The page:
Journal of Pathology Informatics Journal of Pathology Informatics
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RESEARCH ARTICLE
Year : 2016  |  Volume : 7  |  Issue : 1  |  Page : 38

Antibody-supervised deep learning for quantification of tumor-infiltrating immune cells in hematoxylin and eosin stained breast cancer samples


1 Institute for Molecular Medicine Finland, University of Helsinki, Helsinki, Finland
2 Department of Pathology, HUSLAB and Haartman Institute, Helsinki University Central Hospital, University of Helsinki, Helsinki, Finland
3 Institute for Molecular Medicine Finland, University of Helsinki, Helsinki, Finland; Department of Public Health Sciences/Global Health (IHCAR), Karolinska Institutet, Stockholm, Sweden

Correspondence Address:
Riku Turkki
Institute for Molecular Medicine Finland, University of Helsinki, Helsinki
Finland
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Source of Support: None, Conflict of Interest: None


DOI: 10.4103/2153-3539.189703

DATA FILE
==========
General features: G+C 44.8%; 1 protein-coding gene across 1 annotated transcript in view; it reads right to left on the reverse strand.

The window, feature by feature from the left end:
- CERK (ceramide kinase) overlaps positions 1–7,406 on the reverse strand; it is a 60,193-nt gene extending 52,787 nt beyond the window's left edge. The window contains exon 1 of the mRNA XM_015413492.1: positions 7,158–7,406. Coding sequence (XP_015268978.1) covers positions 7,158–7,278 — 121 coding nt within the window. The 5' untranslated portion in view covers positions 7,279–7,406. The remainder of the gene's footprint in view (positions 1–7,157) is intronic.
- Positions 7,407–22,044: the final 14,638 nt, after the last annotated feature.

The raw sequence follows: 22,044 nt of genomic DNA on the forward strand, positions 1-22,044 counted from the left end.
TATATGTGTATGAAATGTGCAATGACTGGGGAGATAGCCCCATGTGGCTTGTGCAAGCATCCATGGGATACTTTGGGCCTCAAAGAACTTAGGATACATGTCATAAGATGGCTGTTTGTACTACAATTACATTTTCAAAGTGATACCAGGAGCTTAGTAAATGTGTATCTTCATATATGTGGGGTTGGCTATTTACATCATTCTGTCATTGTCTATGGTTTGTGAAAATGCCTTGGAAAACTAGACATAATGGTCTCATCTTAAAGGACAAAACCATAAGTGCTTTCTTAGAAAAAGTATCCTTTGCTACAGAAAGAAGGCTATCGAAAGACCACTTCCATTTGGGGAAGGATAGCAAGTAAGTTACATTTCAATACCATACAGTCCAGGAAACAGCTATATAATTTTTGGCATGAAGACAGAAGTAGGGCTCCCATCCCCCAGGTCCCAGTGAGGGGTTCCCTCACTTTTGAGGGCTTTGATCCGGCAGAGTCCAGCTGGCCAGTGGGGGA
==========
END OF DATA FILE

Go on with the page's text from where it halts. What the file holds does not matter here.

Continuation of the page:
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Background: Immune cell infiltration in tumor is an emerging prognostic biomarker in breast cancer. The gold standard for quantification of immune cells in tissue sections is visual assessment through a microscope, which is subjective and semi-quantitative. In this study, we propose and evaluate an approach based on antibody-guided annotation and deep learning to quantify immune cell-rich areas in hematoxylin and eosin (H&E) stained samples. Methods: Consecutive sections of formalin-fixed parafin-embedded samples obtained from the primary tumor of twenty breast cancer patients were cut and stained with H&E and the pan-leukocyte CD45 antibody. The stained slides were digitally scanned, and a training set of immune cell-rich and cell-poor tissue regions was annotated in H&E whole-slide images using the CD45-expression as a guide. In analysis, the images were divided into small homogenous regions, superpixels, from which features were extracted using a pretrained convolutional neural network (CNN) and classified with a support of vector machine. The CNN approach was compared to texture-based classification and to visual assessments performed by two pathologists. Results: In a set of 123,442 labeled superpixels, the CNN approach achieved an F-score of 0.94 (range: 0.92-0.94) in discrimination of immune cell-rich and cell-poor regions, as compared to an F-score of 0.88 (range: 0.87-0.89) obtained with the texture-based classification. When compared to visual assessment of 200 images, an agreement of 90% (k = 0.79) to quantify immune infiltration with the CNN approach was achieved while the inter-observer agreement between pathologists was 90% (k = 0.78). Conclusions: Our findings indicate that deep learning can be applied to quantify immune cell infiltration in breast cancer samples using a basic morphology staining only. A good discrimination of immune cell-rich areas was achieved, well in concordance with both leukocyte antigen expression and pathologists' visual assessment.


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